Open Access Open Badges Research article

Determinants of satisfaction 1 year after total hip arthroplasty: the role of expectations fulfilment

Clémence Palazzo1*, Claire Jourdan2, Stéphane Descamps3, Rémi Nizard4, Moussa Hamadouche5, Philippe Anract5, Stéphane Boisgard3, Myriam Galvin3, Philippe Ravaud6 and Serge Poiraudeau1

Author Affiliations

1 Service de rééducation et réadaptation de l’appareil locomoteur et des pathologies du rachis, AP-HP, Hôpital Cochin; PRES Sorbonne Paris Cité, Université Paris Descartes; U1153, INSERM, Paris, France

2 Service de médecine physique et réadaptation, AP-HP, Hôpital Raymond Poincaré, Garches, Université Versailles St-Quentin, Guyancourt, France

3 Service d’orthopédie, traumatologie, chirurgie plastique et reconstructive, CHU Gabriel Montpied; Université Claude Monnet, Clermont-Ferrand, France

4 Service de chirurgie orthopédique et traumatologie, AP-HP, Hôpital Lariboisière; Université Paris Diderot, Paris, France

5 Service d’orthopédie, AP-HP, Hôpital Cochin; PRES Sorbonne Paris Cité, Université Paris Descartes, Paris, France

6 Centre d’épidémiologie clinique, AP-HP, Hôpital Hôtel Dieu; PRES Sorbonne Paris Cité, Université Paris Descartes, Paris, France

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BMC Musculoskeletal Disorders 2014, 15:53  doi:10.1186/1471-2474-15-53

Published: 24 February 2014



Between 7% and 15% of patients are dissatisfied after total hip arthroplasty (THA). To assess predictors and postoperative determinants of satisfaction and expectation fulfilment one year after (THA).


Before THA surgery, 132 patients from three tertiary care centres and their surgeons were interviewed to assess their expectations using the Hospital for Special Surgery Total Hip Replacement Expectations Survey (THR survey). One year after surgery, patients (n = 123) were contacted by phone to complete a questionnaire on expectation fulfilment (THR survey), satisfaction, functional outcome (Womac), and health-related quality of life (SF 12). Univariate and multivariate analyses were performed.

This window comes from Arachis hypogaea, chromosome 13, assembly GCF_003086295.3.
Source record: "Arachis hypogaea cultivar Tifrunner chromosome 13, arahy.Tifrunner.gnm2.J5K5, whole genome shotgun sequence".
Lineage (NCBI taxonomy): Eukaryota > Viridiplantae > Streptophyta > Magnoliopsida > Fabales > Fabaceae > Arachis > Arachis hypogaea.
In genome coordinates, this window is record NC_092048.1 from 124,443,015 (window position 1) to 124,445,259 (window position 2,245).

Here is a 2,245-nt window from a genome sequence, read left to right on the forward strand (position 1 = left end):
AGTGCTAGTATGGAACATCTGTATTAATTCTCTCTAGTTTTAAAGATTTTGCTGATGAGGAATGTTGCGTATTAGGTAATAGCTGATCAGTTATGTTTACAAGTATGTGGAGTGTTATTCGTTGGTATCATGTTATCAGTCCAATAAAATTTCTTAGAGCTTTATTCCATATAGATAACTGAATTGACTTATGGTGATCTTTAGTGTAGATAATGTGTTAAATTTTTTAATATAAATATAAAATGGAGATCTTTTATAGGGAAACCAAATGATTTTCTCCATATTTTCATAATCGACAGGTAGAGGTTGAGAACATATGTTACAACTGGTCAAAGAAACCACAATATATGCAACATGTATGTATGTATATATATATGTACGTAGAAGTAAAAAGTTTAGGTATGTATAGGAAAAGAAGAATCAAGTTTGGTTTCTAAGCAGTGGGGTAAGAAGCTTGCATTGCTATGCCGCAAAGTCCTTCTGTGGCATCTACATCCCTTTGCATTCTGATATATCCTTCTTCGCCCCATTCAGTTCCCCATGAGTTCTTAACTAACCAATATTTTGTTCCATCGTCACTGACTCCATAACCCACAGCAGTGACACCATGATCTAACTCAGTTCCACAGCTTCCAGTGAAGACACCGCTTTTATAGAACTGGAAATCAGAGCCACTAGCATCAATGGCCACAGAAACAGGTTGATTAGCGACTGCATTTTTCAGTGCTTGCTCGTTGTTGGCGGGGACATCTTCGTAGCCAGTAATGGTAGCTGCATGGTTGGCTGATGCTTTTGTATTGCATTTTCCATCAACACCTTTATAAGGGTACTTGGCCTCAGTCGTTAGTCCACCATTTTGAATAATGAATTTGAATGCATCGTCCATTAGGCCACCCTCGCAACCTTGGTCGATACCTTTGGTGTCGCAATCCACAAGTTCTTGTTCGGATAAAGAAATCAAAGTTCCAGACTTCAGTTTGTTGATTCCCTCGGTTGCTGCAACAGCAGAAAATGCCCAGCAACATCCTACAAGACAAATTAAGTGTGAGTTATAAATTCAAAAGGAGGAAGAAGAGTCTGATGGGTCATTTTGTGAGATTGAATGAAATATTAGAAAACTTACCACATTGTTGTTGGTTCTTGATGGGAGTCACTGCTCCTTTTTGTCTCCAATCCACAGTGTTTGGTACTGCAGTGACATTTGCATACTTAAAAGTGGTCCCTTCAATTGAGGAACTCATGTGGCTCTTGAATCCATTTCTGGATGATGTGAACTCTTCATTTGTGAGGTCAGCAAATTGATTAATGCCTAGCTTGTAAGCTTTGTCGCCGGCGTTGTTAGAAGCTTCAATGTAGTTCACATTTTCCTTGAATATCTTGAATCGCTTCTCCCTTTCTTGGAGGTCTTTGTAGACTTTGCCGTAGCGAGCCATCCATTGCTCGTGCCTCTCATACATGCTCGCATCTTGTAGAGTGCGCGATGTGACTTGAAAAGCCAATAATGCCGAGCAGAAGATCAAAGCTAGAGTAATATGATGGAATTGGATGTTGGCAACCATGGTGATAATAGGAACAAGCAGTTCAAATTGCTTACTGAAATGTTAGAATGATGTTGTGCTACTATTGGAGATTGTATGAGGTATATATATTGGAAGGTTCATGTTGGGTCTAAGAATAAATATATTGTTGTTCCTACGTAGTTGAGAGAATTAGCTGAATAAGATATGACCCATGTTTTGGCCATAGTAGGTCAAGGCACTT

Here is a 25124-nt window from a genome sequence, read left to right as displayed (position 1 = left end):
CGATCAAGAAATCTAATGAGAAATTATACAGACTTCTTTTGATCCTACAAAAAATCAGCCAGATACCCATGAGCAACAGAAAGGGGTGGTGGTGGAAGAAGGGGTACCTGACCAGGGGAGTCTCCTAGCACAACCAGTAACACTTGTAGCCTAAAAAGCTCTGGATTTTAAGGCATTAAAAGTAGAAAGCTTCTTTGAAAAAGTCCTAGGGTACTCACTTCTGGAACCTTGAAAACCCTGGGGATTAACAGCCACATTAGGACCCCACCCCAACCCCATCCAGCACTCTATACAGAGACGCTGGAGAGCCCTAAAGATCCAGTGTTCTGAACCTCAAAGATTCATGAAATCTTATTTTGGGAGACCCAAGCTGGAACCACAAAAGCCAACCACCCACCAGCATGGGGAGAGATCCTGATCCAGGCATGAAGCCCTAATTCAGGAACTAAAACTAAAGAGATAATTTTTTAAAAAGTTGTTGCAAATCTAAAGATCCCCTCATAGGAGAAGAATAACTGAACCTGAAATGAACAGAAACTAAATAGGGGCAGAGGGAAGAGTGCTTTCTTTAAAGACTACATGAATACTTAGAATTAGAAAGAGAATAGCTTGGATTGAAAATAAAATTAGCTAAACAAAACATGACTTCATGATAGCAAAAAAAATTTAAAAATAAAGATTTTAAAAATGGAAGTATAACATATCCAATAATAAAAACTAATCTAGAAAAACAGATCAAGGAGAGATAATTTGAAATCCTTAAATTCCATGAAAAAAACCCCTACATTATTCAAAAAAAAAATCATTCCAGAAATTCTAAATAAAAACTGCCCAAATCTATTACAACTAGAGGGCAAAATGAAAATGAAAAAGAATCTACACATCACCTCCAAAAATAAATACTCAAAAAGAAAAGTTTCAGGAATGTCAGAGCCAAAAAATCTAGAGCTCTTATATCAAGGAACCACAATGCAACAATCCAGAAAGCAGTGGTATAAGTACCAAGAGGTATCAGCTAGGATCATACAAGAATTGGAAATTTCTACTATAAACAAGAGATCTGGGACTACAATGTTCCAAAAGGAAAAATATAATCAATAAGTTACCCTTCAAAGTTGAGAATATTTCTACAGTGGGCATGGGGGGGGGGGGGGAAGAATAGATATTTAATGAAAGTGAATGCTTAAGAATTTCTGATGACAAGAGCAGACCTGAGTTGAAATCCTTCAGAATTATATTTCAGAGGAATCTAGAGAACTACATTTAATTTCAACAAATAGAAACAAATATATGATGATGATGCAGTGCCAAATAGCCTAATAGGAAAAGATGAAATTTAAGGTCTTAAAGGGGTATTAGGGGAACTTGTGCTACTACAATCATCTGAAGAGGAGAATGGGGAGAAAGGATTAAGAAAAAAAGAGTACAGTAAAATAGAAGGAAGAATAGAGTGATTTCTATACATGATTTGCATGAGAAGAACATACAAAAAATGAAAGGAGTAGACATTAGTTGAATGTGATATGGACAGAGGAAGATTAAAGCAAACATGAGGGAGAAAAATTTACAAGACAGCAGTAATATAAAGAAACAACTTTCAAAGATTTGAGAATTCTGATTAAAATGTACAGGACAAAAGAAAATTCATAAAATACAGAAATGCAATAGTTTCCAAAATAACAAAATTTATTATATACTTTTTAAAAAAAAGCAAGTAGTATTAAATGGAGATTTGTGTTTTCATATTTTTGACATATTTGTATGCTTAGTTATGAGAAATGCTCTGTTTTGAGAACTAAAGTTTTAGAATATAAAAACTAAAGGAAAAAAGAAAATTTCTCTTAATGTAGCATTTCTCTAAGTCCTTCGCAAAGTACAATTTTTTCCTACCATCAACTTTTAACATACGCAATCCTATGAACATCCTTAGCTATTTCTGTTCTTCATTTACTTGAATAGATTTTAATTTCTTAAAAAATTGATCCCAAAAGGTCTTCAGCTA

Preoperative predictors of satisfaction were a good mental wellbeing (adjusted OR 1.09 [1.02; 1.16], p = 0.01) and optimistic surgeons expectations (1.07 [1.01; 1.14], p = 0.02). The main postoperative determinant of satisfaction was the fulfilment of patient’s expectations (1.08 [1.04; 1.12], p < 0.001). Expectation fulfilment could be predicted before surgery by young age (regression coefficient −0.55 [−0.88; -0.21], p = 0.002), good physical function (−0.96 [−1.82; -0.10], p = 0.03) and good mental wellbeing (0.56 [0.14; 0.99], p = 0.01). Postoperative determinants of expectation fulfilment were functional outcome (−2.10 [−2.79; -1.42], p <0.001) and pain relief (−14.83 [−22.38; -7.29], p < 0.001).


To improve patient satisfaction after THA, patients’ expectations and their fulfilment need to be carefully addressed. Patients with low mental wellbeing or physical function should be identified and specifically informed on expected surgical outcome. Surgeons’ expectations are predictive of satisfaction and information should aim to lower discrepancy between surgeons’ and patients’ expectations.

Total hip arthroplasty; Expectations; Expectations’ fulfilment; Satisfaction; Outcome